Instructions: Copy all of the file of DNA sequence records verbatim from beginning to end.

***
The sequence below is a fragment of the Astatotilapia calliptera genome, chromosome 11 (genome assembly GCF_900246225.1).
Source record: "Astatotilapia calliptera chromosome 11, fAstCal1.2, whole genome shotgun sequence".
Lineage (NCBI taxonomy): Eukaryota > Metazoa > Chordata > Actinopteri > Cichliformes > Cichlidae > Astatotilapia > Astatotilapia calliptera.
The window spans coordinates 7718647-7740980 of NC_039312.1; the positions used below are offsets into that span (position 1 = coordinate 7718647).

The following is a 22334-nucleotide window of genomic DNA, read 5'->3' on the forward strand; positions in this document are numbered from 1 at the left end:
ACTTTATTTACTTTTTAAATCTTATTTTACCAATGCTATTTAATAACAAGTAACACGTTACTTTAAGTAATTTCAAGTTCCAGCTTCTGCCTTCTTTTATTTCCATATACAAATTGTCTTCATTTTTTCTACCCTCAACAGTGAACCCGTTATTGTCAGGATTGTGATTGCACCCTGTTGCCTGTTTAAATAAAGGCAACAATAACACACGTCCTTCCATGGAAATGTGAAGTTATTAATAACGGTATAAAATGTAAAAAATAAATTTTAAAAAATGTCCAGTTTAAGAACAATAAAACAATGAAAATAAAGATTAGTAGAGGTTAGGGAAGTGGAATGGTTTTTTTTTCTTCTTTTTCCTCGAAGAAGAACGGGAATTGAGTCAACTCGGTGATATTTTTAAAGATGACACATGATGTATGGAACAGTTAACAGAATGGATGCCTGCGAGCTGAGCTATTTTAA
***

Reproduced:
The sequence below is a fragment of the Astatotilapia calliptera genome, chromosome 11 (genome assembly GCF_900246225.1).
Source record: "Astatotilapia calliptera chromosome 11, fAstCal1.2, whole genome shotgun sequence".
Lineage (NCBI taxonomy): Eukaryota > Metazoa > Chordata > Actinopteri > Cichliformes > Cichlidae > Astatotilapia > Astatotilapia calliptera.
The window spans coordinates 7718647-7740980 of NC_039312.1; the positions used below are offsets into that span (position 1 = coordinate 7718647).

The following is a 22334-nucleotide window of genomic DNA, read 5'->3' on the forward strand; positions in this document are numbered from 1 at the left end:
ACTTTATTTACTTTTTAAATCTTATTTTACCAATGCTATTTAATAACAAGTAACACGTTACTTTAAGTAATTTCAAGTTCCAGCTTCTGCCTTCTTTTATTTCCATATACAAATTGTCTTCATTTTTTCTACCCTCAACAGTGAACCCGTTATTGTCAGGATTGTGATTGCACCCTGTTGCCTGTTTAAATAAAGGCAACAATAACACACGTCCTTCCATGGAAATGTGAAGTTATTAATAACGGTATAAAATGTAAAAAATAAATTTTAAAAAATGTCCAGTTTAAGAACAATAAAACAATGAAAATAAAGATTAGTAGAGGTTAGGGAAGTGGAATGGTTTTTTTTTCTTCTTTTTCCTCGAAGAAGAACGGGAATTGAGTCAACTCGGTGATATTTTTAAAGATGACACATGATGTATGGAACAGTTAACAGAATGGATGCCTGCGAGCTGAGCTATTTTAA